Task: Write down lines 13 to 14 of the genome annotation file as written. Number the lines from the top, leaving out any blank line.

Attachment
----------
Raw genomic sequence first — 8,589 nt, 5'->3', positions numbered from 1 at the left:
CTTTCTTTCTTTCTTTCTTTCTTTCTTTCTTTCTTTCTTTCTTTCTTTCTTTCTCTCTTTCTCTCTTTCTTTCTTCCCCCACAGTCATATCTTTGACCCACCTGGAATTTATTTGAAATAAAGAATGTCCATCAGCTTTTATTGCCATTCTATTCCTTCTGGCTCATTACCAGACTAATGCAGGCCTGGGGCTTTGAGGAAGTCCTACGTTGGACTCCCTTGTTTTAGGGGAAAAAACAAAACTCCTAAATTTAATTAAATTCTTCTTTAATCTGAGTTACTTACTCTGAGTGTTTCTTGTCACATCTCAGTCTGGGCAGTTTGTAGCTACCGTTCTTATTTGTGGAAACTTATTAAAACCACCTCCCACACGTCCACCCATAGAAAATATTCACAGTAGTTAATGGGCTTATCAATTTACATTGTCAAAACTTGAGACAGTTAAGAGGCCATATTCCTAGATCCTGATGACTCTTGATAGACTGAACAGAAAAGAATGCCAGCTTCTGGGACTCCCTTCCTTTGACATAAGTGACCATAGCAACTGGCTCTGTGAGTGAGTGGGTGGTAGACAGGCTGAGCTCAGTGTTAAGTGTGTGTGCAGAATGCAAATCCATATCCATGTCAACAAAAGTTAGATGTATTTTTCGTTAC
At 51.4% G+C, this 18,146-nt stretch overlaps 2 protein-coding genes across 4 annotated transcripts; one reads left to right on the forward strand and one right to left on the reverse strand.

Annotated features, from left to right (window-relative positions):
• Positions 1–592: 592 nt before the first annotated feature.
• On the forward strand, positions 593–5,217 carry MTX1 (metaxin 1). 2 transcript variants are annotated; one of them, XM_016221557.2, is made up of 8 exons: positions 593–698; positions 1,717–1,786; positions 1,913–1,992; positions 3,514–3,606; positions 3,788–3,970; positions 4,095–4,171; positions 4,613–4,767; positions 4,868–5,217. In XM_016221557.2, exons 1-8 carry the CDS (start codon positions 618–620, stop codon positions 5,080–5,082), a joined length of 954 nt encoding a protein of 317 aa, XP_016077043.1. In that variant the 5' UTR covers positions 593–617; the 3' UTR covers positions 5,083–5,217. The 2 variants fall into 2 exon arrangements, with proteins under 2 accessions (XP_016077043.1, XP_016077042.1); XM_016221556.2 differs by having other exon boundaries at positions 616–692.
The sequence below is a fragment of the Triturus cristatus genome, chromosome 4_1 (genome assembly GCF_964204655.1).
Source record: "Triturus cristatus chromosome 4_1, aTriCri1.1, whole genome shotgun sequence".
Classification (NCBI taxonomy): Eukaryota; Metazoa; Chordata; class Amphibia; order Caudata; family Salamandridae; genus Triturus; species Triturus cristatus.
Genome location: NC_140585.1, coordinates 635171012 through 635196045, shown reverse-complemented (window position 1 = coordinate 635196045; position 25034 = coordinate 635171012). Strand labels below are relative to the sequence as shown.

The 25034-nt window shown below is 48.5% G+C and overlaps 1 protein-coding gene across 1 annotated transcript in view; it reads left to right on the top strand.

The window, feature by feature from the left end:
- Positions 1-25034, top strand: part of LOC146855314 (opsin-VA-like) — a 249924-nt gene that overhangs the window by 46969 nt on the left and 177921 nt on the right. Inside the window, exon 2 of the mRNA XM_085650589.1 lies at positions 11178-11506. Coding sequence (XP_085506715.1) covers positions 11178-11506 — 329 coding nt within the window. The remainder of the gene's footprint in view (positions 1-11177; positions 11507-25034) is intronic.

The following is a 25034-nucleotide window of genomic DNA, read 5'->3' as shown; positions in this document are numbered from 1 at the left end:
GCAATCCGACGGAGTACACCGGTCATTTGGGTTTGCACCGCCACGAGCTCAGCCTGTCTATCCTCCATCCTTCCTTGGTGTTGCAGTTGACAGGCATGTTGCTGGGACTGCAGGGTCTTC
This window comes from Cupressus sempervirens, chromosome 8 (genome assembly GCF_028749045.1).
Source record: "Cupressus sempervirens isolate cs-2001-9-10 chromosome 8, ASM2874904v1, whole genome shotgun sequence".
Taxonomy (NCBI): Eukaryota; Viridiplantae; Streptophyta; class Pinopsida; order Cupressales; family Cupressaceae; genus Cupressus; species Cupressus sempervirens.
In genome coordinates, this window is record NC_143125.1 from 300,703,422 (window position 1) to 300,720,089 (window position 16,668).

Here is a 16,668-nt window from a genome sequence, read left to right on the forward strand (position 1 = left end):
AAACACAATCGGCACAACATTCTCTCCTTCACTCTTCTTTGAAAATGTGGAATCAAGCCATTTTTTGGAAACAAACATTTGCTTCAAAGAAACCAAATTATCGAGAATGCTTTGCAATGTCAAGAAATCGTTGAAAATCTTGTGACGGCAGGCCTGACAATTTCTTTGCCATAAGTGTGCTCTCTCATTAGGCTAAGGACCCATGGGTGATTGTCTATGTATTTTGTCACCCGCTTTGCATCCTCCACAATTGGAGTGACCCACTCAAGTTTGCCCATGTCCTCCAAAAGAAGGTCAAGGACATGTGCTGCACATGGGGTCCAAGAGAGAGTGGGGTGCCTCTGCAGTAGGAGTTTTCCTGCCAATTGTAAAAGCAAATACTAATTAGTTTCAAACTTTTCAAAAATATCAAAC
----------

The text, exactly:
- Positions 1-25034, top strand: part of LOC146855314 (opsin-VA-like) — a 249924-nt gene that overhangs the window by 46969 nt on the left and 177921 nt on the right. Inside the window, exon 2 of the mRNA XM_085650589.1 lies at positions 11178-11506. Coding sequence (XP_085506715.1) covers positions 11178-11506 — 329 coding nt within the window. The remainder of the gene's footprint in view (positions 1-11177; positions 11507-25034) is intronic.

The following is a 25034-nucleotide window of genomic DNA, read 5'->3' as shown; positions in this document are numbered from 1 at the left end: